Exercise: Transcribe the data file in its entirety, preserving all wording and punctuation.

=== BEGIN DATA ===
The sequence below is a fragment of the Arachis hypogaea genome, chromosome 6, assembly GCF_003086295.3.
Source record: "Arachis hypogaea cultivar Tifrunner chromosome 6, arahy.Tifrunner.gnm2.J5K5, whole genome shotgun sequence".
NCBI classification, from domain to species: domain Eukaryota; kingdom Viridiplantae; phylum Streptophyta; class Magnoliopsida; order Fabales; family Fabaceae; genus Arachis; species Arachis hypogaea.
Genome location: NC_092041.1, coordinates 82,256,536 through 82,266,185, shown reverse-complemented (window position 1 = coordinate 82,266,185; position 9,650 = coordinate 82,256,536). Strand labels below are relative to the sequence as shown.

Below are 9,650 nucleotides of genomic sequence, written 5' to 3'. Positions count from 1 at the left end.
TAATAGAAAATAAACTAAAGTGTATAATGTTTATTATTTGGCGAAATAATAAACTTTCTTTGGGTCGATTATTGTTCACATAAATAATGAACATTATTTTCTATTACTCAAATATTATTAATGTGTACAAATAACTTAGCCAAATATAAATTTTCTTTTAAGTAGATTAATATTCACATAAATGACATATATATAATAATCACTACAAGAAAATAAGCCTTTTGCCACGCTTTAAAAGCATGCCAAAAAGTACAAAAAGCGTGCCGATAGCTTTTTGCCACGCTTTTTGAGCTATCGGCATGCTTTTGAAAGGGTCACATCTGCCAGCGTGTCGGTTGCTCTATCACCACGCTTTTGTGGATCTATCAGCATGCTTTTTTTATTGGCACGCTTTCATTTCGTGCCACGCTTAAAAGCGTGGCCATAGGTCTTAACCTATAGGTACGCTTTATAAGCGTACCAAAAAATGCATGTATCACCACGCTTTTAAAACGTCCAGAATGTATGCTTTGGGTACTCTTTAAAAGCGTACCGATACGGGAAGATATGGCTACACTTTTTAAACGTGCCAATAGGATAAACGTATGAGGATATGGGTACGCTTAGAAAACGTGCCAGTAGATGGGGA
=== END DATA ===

The sequence below is a fragment of the Arachis hypogaea genome, chromosome 6, assembly GCF_003086295.3.
Source record: "Arachis hypogaea cultivar Tifrunner chromosome 6, arahy.Tifrunner.gnm2.J5K5, whole genome shotgun sequence".
NCBI classification, from domain to species: domain Eukaryota; kingdom Viridiplantae; phylum Streptophyta; class Magnoliopsida; order Fabales; family Fabaceae; genus Arachis; species Arachis hypogaea.
Genome location: NC_092041.1, coordinates 82,256,536 through 82,266,185, shown reverse-complemented (window position 1 = coordinate 82,266,185; position 9,650 = coordinate 82,256,536). Strand labels below are relative to the sequence as shown.

Below are 9,650 nucleotides of genomic sequence, written 5' to 3'. Positions count from 1 at the left end.
TAATAGAAAATAAACTAAAGTGTATAATGTTTATTATTTGGCGAAATAATAAACTTTCTTTGGGTCGATTATTGTTCACATAAATAATGAACATTATTTTCTATTACTCAAATATTATTAATGTGTACAAATAACTTAGCCAAATATAAATTTTCTTTTAAGTAGATTAATATTCACATAAATGACATATATATAATAATCACTACAAGAAAATAAGCCTTTTGCCACGCTTTAAAAGCATGCCAAAAAGTACAAAAAGCGTGCCGATAGCTTTTTGCCACGCTTTTTGAGCTATCGGCATGCTTTTGAAAGGGTCACATCTGCCAGCGTGTCGGTTGCTCTATCACCACGCTTTTGTGGATCTATCAGCATGCTTTTTTTATTGGCACGCTTTCATTTCGTGCCACGCTTAAAAGCGTGGCCATAGGTCTTAACCTATAGGTACGCTTTATAAGCGTACCAAAAAATGCATGTATCACCACGCTTTTAAAACGTCCAGAATGTATGCTTTGGGTACTCTTTAAAAGCGTACCGATACGGGAAGATATGGCTACACTTTTTAAACGTGCCAATAGGATAAACGTATGAGGATATGGGTACGCTTAGAAAACGTGCCAGTAGATGGGGA